During the mid–19th century, the role of the military in New Brunswick began to change. Although its primary function remained defence against invasion, the civil power called on it with increasing frequency; first the British regulars and later the militia assisted in capacities ranging from fighting fires to policing. Nevertheless, as New Brunswick changed from colony to province, the militia did not automatically replace the imperial garrison. Civil authorities were reluctant to call on it, and volunteers assumed this role only after the regulars departed in 1869. This article first examines the types of disorder that occurred between the 1830s and the 1870s. It next considers the 18 known instances during this period when the civil authorities called out British regulars and provincial (ie., county–based) militias to aid them. It finaly looks at factors that discouraged such use of the militia.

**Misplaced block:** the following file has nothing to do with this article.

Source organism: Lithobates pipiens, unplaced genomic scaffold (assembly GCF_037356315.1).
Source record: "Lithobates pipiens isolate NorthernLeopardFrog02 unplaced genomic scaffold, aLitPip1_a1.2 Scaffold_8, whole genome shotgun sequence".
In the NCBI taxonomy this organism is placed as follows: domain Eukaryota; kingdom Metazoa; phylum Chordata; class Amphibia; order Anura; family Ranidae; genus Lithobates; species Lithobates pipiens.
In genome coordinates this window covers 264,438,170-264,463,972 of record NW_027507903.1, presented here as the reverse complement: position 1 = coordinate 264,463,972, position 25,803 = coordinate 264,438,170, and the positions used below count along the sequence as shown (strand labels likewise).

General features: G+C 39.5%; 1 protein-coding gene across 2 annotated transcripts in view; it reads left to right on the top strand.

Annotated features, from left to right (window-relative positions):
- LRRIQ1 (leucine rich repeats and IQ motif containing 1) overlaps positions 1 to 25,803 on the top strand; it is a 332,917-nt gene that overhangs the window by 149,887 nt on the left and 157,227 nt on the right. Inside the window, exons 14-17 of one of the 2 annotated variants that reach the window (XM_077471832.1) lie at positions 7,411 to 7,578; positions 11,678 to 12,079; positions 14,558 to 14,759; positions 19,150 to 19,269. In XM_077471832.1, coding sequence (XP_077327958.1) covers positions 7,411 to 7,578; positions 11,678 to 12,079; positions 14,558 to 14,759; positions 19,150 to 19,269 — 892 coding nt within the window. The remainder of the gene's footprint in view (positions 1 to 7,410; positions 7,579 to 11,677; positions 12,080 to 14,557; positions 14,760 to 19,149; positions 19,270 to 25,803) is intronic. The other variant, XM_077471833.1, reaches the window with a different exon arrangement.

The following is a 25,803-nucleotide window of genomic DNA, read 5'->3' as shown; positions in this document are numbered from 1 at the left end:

Wilson, J. Brent
"Military Aid to the Civil Authority in the mid-19th Century New Brunswick,"
Canadian Military History:
2, Article 4.
Available at: http://scholars.wlu.ca/cmh/vol17/iss2/4